clock menu more-arrow no yes

Filed under:

CHEMICAL FAILS TO KILL AIDS ON MEDICAL DEVICES

A chemical disinfectant used on some medical and dental devices can fail to kill the AIDS virus, posing a potential risk of infecting patients, a study suggests.

Researchers found that in the laboratory, the disinfectant did not kill the AIDS virus in blood lodged in lubricants commonly used in dental equipment and in medical devices called endoscopes, which are inserted into the body to allow an interior view.None of the devices has ever been shown to be the cause of HIV transmission from patient to patient, said researcher David Lewis, a microbiologist at the University of Georgia in Athens.

In the study, published by Lewis and another researcher in the September issue of the journal Nature Medicine, the AIDS virus survived after the contaminated lubricants were soaked for two hours in a powerful germ-killer called glutaraldehyde.

Lewis said the study emphasizes the need to sterilize dental equipment at extremely high temperatures, as recommended by the federal government and the American Dental Association. He also said the standards for decontaminating endoscopes should be raised.

But Dr. David Fleischer, past president of the American Society for Gastrointestinal Endoscopy, said current decontaminating procedures are "extremely effective."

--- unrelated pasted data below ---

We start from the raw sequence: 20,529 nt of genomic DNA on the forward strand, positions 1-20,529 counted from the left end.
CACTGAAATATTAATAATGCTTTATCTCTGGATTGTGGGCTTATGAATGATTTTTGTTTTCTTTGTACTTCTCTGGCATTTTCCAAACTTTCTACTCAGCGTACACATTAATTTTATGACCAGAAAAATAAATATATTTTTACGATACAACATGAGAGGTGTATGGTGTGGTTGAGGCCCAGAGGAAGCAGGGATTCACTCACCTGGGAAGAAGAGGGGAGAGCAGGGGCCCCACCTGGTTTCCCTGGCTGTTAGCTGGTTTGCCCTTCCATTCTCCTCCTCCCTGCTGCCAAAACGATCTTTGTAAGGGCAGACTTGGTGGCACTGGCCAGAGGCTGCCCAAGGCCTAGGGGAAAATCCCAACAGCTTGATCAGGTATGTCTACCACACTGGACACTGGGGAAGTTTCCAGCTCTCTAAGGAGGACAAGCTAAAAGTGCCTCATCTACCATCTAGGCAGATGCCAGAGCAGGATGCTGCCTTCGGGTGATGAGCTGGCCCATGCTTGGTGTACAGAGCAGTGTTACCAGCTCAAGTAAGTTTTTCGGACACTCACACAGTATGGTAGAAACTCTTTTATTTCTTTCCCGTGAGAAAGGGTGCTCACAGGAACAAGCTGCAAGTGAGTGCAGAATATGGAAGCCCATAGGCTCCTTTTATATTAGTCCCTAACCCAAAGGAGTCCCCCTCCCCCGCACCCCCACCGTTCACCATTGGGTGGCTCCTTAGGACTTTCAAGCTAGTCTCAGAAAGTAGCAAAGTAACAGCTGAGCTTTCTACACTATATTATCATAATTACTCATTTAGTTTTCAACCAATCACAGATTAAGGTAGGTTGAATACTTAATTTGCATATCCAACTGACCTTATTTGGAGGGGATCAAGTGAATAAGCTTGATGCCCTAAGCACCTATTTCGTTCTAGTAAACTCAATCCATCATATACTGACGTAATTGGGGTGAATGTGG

And, he said, the experiment failed to mimic all the steps of the decontamination procedure used on gastrointestinal endoscopes.

More than 90 percent of American dentists use heat sterilization, said Chris Martin, a spokesman for the American Dental Association.

Lewis said it is possible that contaminated dental equipment caused the case of Florida dentist Dr. David Acer, who infected six of his patients with the AIDS virus before he died. But Lewis said that possibility still remained unlikely, and that his study does not prove how the infections happened.

There has not been a single known case of AIDS resulting from the 10 million or so uses of gastrointestinal endoscopes each year, Fleischer said.

"It doesn't appear to be a clinical problem," Fleischer said.

The rate of passing along other germs is about once in every 1.5 million procedures, Fleischer said. "So overall, the record of doing this procedure has been safe with regard to infectious diseases," he said.